For LaGrange graduate Lorena Armendáriz, teaching is a calling.
Originally from Mexico, she teaches Spanish at LaGrange Academy, a private K-12 school.
“Giving back is the natural thing to do,” she says. “You receive, so of course, you give back.
“Teaching Spanish is a way that I can help the greater community.”
She’s passionate about helping young people learn.
“It is a magical moment when students discover knowledge. I love it when they say, ‘I’m really good at this—I can make it!’”
And, she believes her job is more than doling out assignments, checking homework and administering final exams.
“I’m helping them to have an open mind. The activities that we do in the classroom are helping them to understand another culture.
“When I hear them say, ‘I don’t judge others so easily,’ then I’ve done my job,” she says.
“I want to change the lives of my students by giving them more, teaching them more and encouraging them to have more compassion for others.”
She says that is how she experienced the master’s program at LaGrange.
“I enjoyed it so much. I had been in other schools in California and in Texas, but coming to the college offered me a sense of community that I hadn’t felt before.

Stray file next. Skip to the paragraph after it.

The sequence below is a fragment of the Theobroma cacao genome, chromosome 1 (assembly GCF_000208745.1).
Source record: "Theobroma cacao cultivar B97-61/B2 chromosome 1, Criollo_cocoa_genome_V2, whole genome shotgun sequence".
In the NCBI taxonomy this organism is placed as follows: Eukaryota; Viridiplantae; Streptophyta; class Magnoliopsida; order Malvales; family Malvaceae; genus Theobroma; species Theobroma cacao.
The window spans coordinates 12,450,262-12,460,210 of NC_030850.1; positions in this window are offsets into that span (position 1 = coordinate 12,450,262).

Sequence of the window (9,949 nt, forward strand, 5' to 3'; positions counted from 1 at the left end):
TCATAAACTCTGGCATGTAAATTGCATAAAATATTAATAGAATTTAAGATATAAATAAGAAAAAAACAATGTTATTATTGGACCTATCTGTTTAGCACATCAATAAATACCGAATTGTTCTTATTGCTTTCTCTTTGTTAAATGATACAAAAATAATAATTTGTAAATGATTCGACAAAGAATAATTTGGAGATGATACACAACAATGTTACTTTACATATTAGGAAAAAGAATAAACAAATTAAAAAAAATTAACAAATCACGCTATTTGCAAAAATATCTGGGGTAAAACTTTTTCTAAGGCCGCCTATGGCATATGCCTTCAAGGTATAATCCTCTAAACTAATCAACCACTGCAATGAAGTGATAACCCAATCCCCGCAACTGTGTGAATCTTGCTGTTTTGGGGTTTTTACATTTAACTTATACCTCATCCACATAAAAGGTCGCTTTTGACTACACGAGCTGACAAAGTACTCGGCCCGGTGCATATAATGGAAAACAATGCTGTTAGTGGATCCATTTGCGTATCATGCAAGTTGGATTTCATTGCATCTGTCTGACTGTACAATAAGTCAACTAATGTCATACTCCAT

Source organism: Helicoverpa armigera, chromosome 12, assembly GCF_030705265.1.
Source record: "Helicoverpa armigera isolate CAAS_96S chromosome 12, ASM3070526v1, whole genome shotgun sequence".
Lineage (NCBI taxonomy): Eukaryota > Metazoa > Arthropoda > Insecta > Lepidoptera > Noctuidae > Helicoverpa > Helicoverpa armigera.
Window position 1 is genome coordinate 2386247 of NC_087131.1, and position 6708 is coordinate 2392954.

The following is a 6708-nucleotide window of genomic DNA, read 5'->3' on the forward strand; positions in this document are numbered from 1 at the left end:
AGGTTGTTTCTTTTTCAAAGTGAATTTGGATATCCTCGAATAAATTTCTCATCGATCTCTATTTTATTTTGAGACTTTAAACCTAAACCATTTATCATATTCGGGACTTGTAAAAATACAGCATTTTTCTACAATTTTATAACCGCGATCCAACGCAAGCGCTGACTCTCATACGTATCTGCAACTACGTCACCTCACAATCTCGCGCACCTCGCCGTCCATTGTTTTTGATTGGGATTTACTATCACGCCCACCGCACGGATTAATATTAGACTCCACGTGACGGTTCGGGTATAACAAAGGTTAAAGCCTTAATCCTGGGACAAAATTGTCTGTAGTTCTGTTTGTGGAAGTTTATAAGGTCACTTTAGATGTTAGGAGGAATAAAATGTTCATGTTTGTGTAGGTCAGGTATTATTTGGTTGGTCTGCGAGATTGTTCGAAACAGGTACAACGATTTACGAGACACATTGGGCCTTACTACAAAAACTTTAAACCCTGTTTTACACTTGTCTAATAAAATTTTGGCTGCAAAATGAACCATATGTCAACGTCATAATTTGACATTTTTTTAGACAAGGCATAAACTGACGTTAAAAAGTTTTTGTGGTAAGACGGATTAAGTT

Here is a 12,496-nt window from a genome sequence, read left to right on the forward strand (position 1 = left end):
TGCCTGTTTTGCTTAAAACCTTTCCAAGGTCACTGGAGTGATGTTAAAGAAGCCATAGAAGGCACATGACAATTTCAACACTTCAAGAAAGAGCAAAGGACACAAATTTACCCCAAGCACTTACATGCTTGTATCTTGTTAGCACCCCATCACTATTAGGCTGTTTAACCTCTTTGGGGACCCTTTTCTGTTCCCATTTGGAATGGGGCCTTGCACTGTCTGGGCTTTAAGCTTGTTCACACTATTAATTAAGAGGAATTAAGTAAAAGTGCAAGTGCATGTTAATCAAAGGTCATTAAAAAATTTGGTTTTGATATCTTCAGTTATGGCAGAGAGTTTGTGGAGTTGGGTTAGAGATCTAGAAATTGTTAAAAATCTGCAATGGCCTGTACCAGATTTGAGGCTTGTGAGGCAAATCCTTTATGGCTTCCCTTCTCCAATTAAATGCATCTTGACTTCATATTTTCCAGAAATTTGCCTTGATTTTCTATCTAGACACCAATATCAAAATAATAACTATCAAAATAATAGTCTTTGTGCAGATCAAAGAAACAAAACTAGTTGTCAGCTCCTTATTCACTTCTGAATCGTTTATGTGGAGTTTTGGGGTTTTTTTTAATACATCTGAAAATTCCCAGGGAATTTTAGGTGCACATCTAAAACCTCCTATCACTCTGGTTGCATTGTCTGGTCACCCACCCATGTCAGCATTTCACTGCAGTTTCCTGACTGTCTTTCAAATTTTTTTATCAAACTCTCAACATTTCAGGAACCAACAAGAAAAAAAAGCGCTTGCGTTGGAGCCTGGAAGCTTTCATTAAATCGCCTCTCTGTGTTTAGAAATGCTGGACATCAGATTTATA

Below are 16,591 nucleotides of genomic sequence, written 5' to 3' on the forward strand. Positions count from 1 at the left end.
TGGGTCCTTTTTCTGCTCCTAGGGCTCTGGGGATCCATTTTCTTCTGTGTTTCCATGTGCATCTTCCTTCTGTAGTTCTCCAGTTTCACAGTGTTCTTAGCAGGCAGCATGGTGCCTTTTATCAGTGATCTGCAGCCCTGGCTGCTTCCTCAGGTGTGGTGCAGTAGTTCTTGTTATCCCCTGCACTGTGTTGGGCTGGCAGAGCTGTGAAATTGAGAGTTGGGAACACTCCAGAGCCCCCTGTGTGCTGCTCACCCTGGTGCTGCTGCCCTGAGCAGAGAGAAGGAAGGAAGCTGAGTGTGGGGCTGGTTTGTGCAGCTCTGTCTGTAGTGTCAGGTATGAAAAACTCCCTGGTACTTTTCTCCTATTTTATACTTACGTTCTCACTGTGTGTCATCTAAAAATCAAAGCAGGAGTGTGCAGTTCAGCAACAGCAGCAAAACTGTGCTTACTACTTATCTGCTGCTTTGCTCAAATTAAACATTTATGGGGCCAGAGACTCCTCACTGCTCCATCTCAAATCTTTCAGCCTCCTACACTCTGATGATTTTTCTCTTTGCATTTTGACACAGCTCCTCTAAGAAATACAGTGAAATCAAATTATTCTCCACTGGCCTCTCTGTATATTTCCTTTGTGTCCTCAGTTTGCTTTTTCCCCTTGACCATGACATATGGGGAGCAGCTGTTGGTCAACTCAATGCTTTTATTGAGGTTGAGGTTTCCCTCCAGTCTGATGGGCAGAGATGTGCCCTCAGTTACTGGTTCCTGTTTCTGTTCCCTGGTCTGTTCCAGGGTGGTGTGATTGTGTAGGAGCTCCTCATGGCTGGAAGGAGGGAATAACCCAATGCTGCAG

“It prepared me well. I received not only curriculum instruction, but I also gained skills that I could immediately use in my classroom.
“My education at LaGrange was comprehensive, it was the total package. The professors taught me new ways to approach problems, and I’m grateful for that.”
How does Lorena hope to challenge and inspire her students?
“I tell them, ‘Everybody can see what’s wrong, but it takes a positive person to see what’s right!’
“I want them to not only recognize a problem, but also to think, ‘How can I help to solve the problem?’
“That’s why the college is so important to this community. Earning a degree there is more than getting an education; it’s about finding ways to give back.
“I’m not teaching for a paycheck. I feel that I am making a contribution to my community and my students.”